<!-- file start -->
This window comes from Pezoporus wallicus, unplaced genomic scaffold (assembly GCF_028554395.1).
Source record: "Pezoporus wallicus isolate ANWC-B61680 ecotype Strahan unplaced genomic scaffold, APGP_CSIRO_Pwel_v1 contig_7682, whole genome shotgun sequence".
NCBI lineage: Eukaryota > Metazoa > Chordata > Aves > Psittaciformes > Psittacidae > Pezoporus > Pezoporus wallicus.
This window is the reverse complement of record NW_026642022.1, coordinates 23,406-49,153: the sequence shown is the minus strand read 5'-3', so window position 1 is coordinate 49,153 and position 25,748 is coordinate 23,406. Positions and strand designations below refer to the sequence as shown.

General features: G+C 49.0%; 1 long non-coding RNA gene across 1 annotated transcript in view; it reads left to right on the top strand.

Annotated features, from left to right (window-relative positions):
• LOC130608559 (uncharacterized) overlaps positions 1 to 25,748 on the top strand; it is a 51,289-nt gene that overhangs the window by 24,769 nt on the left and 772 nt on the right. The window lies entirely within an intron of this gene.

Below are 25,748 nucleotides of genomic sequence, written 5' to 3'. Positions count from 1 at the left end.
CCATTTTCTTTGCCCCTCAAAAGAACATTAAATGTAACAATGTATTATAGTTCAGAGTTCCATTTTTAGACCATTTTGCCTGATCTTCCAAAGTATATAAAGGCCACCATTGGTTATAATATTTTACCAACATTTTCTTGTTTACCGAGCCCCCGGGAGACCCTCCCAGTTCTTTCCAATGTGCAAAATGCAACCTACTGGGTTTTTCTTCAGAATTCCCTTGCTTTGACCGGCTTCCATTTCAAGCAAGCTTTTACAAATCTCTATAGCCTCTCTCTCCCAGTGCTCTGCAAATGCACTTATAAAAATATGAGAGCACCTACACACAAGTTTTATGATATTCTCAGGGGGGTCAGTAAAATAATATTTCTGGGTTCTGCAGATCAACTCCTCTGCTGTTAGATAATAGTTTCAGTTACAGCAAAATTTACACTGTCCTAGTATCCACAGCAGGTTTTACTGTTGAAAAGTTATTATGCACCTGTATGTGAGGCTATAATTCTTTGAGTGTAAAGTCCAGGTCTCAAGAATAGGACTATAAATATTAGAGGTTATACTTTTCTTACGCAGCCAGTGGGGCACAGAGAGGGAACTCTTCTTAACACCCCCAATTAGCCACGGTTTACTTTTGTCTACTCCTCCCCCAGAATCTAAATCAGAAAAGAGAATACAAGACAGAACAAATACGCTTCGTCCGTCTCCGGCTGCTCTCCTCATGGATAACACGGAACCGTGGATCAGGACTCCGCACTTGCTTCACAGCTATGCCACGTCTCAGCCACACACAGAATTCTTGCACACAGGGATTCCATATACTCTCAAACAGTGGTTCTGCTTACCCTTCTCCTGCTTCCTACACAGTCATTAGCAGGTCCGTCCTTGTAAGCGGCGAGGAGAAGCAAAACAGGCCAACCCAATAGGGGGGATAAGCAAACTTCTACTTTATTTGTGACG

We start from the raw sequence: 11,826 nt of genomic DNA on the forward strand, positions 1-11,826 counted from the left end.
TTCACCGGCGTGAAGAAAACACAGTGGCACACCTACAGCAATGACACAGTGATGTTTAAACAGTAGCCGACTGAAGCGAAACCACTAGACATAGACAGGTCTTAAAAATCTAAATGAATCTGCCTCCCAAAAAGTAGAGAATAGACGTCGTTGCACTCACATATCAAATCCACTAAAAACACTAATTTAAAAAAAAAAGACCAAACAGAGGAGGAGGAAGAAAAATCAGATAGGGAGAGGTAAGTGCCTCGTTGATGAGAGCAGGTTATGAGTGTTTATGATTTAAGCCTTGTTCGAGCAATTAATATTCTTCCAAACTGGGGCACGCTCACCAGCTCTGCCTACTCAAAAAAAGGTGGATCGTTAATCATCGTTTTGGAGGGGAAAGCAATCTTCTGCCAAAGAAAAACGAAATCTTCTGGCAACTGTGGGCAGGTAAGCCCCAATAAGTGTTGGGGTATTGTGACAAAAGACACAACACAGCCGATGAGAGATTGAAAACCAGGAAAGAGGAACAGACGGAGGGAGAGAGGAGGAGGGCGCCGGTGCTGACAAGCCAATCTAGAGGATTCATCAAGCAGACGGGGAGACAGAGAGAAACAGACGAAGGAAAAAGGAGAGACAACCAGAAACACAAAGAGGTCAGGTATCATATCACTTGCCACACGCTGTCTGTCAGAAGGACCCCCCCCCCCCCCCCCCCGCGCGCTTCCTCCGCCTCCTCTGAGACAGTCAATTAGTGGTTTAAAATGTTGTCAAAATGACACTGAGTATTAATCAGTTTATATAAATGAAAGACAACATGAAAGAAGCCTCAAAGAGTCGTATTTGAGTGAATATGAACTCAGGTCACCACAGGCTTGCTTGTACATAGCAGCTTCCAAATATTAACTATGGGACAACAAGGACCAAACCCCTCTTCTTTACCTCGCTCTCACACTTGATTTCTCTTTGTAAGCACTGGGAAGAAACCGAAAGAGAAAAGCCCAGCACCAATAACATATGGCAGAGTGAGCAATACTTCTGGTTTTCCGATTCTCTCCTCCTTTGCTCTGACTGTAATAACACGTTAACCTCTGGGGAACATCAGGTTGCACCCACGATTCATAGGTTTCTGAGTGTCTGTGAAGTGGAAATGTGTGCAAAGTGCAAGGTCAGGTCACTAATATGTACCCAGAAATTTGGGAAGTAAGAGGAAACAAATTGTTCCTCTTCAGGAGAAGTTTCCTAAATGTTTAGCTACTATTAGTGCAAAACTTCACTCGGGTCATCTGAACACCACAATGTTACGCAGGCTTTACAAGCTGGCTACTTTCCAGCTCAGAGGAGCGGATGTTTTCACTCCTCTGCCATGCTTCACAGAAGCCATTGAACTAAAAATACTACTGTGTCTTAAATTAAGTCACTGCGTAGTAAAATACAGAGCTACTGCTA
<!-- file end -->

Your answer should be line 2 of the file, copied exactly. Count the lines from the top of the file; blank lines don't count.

Source record: "Pezoporus wallicus isolate ANWC-B61680 ecotype Strahan unplaced genomic scaffold, APGP_CSIRO_Pwel_v1 contig_7682, whole genome shotgun sequence".